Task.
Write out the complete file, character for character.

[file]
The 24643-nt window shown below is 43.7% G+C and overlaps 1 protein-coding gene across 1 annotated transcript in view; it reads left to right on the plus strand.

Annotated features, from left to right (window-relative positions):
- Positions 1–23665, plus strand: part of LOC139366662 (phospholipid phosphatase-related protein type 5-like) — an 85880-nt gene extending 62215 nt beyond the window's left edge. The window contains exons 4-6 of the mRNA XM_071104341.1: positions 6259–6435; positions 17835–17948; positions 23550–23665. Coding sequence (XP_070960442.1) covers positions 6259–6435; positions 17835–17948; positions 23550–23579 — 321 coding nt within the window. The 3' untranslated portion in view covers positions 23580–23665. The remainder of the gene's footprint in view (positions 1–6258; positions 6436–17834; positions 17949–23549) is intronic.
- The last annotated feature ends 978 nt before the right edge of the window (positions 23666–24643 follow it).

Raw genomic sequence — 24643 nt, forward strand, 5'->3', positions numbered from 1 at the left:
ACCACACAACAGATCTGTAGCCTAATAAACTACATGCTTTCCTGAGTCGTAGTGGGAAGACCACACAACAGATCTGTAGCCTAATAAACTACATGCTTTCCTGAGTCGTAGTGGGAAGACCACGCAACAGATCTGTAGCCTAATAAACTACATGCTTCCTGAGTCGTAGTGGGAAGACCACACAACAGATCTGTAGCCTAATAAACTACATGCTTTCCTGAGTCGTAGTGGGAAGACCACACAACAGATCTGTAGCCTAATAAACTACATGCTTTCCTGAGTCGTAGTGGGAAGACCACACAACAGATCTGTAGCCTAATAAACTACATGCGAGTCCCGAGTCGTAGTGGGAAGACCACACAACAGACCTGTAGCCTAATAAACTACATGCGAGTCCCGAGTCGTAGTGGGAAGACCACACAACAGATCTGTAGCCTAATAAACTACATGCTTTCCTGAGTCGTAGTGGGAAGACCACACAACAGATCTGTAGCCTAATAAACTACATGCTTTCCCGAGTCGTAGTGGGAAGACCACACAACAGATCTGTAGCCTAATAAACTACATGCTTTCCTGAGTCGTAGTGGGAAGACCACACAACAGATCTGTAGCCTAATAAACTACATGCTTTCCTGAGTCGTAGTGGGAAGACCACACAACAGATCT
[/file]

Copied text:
The 24643-nt window shown below is 43.7% G+C and overlaps 1 protein-coding gene across 1 annotated transcript in view; it reads left to right on the plus strand.

Annotated features, from left to right (window-relative positions):
- Positions 1–23665, plus strand: part of LOC139366662 (phospholipid phosphatase-related protein type 5-like) — an 85880-nt gene extending 62215 nt beyond the window's left edge. The window contains exons 4-6 of the mRNA XM_071104341.1: positions 6259–6435; positions 17835–17948; positions 23550–23665. Coding sequence (XP_070960442.1) covers positions 6259–6435; positions 17835–17948; positions 23550–23579 — 321 coding nt within the window. The 3' untranslated portion in view covers positions 23580–23665. The remainder of the gene's footprint in view (positions 1–6258; positions 6436–17834; positions 17949–23549) is intronic.
- The last annotated feature ends 978 nt before the right edge of the window (positions 23666–24643 follow it).

Raw genomic sequence — 24643 nt, forward strand, 5'->3', positions numbered from 1 at the left:
ACCACACAACAGATCTGTAGCCTAATAAACTACATGCTTTCCTGAGTCGTAGTGGGAAGACCACACAACAGATCTGTAGCCTAATAAACTACATGCTTTCCTGAGTCGTAGTGGGAAGACCACGCAACAGATCTGTAGCCTAATAAACTACATGCTTCCTGAGTCGTAGTGGGAAGACCACACAACAGATCTGTAGCCTAATAAACTACATGCTTTCCTGAGTCGTAGTGGGAAGACCACACAACAGATCTGTAGCCTAATAAACTACATGCTTTCCTGAGTCGTAGTGGGAAGACCACACAACAGATCTGTAGCCTAATAAACTACATGCGAGTCCCGAGTCGTAGTGGGAAGACCACACAACAGACCTGTAGCCTAATAAACTACATGCGAGTCCCGAGTCGTAGTGGGAAGACCACACAACAGATCTGTAGCCTAATAAACTACATGCTTTCCTGAGTCGTAGTGGGAAGACCACACAACAGATCTGTAGCCTAATAAACTACATGCTTTCCCGAGTCGTAGTGGGAAGACCACACAACAGATCTGTAGCCTAATAAACTACATGCTTTCCTGAGTCGTAGTGGGAAGACCACACAACAGATCTGTAGCCTAATAAACTACATGCTTTCCTGAGTCGTAGTGGGAAGACCACACAACAGATCT